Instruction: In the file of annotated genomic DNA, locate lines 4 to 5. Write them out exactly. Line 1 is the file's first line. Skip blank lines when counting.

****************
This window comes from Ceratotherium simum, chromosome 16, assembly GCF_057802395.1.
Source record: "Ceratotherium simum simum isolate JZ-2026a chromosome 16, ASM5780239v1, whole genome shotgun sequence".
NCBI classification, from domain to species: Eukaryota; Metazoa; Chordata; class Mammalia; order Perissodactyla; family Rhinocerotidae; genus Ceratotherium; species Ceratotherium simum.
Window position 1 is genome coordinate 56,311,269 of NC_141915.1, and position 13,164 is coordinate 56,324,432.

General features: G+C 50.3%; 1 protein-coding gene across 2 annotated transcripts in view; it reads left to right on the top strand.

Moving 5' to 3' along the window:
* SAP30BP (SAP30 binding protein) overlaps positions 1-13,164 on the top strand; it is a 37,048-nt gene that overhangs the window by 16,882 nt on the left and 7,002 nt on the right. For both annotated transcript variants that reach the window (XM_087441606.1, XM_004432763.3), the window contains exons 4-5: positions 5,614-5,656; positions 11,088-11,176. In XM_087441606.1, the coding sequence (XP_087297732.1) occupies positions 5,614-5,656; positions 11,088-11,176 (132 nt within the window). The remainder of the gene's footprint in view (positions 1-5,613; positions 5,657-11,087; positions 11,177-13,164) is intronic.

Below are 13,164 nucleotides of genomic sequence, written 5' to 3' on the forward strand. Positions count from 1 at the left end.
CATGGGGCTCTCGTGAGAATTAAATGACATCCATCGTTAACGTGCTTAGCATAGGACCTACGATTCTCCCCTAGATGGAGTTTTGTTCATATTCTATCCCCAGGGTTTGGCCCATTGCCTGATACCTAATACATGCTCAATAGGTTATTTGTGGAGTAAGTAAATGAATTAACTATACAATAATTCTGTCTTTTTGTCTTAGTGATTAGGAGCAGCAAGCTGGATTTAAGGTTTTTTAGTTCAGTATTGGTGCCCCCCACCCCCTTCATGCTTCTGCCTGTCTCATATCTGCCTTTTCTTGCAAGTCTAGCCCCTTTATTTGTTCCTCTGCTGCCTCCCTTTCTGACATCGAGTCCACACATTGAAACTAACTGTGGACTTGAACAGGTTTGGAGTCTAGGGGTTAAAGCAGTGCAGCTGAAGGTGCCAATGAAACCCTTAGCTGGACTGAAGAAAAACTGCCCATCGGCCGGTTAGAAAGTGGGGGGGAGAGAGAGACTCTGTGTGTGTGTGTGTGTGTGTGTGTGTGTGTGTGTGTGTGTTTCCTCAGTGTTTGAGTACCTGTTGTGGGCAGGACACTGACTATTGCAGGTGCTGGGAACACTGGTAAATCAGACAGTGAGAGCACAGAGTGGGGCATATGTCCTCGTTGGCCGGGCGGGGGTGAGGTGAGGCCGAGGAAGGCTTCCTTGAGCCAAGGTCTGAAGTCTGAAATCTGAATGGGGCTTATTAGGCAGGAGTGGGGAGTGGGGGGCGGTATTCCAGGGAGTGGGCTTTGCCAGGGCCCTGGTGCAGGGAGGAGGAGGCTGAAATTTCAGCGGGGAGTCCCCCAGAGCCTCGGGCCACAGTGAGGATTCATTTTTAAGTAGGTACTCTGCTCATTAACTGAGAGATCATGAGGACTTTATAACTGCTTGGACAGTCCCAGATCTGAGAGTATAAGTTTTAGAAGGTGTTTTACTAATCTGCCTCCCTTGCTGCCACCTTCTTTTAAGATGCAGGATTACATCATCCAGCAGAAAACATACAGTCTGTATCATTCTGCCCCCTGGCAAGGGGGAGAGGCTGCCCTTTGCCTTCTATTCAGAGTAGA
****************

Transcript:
Window position 1 is genome coordinate 56,311,269 of NC_141915.1, and position 13,164 is coordinate 56,324,432.

General features: G+C 50.3%; 1 protein-coding gene across 2 annotated transcripts in view; it reads left to right on the top strand.